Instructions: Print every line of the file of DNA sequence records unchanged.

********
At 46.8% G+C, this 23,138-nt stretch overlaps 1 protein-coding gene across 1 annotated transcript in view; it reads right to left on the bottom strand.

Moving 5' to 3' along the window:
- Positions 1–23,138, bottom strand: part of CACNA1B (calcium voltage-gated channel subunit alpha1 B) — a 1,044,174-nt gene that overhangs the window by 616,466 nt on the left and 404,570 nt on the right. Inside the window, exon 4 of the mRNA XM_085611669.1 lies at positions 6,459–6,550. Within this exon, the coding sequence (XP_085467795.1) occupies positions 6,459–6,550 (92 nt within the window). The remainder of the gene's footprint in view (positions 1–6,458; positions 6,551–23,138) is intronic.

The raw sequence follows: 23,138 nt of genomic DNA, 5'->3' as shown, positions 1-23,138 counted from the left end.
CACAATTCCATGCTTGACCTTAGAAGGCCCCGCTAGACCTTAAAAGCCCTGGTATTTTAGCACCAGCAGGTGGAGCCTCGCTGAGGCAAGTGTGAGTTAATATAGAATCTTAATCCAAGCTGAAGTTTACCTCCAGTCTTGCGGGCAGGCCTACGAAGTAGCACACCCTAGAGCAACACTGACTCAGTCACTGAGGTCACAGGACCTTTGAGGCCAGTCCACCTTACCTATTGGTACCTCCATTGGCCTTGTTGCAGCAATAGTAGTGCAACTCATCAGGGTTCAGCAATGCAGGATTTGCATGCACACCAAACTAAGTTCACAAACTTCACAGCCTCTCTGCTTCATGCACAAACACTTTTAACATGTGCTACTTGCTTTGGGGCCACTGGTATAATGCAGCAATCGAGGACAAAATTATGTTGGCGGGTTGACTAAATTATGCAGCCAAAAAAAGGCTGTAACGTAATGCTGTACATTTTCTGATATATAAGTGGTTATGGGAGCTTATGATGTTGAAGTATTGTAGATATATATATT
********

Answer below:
At 46.8% G+C, this 23,138-nt stretch overlaps 1 protein-coding gene across 1 annotated transcript in view; it reads right to left on the bottom strand.

Moving 5' to 3' along the window:
- Positions 1–23,138, bottom strand: part of CACNA1B (calcium voltage-gated channel subunit alpha1 B) — a 1,044,174-nt gene that overhangs the window by 616,466 nt on the left and 404,570 nt on the right. Inside the window, exon 4 of the mRNA XM_085611669.1 lies at positions 6,459–6,550. Within this exon, the coding sequence (XP_085467795.1) occupies positions 6,459–6,550 (92 nt within the window). The remainder of the gene's footprint in view (positions 1–6,458; positions 6,551–23,138) is intronic.

The raw sequence follows: 23,138 nt of genomic DNA, 5'->3' as shown, positions 1-23,138 counted from the left end.
CACAATTCCATGCTTGACCTTAGAAGGCCCCGCTAGACCTTAAAAGCCCTGGTATTTTAGCACCAGCAGGTGGAGCCTCGCTGAGGCAAGTGTGAGTTAATATAGAATCTTAATCCAAGCTGAAGTTTACCTCCAGTCTTGCGGGCAGGCCTACGAAGTAGCACACCCTAGAGCAACACTGACTCAGTCACTGAGGTCACAGGACCTTTGAGGCCAGTCCACCTTACCTATTGGTACCTCCATTGGCCTTGTTGCAGCAATAGTAGTGCAACTCATCAGGGTTCAGCAATGCAGGATTTGCATGCACACCAAACTAAGTTCACAAACTTCACAGCCTCTCTGCTTCATGCACAAACACTTTTAACATGTGCTACTTGCTTTGGGGCCACTGGTATAATGCAGCAATCGAGGACAAAATTATGTTGGCGGGTTGACTAAATTATGCAGCCAAAAAAAGGCTGTAACGTAATGCTGTACATTTTCTGATATATAAGTGGTTATGGGAGCTTATGATGTTGAAGTATTGTAGATATATATATT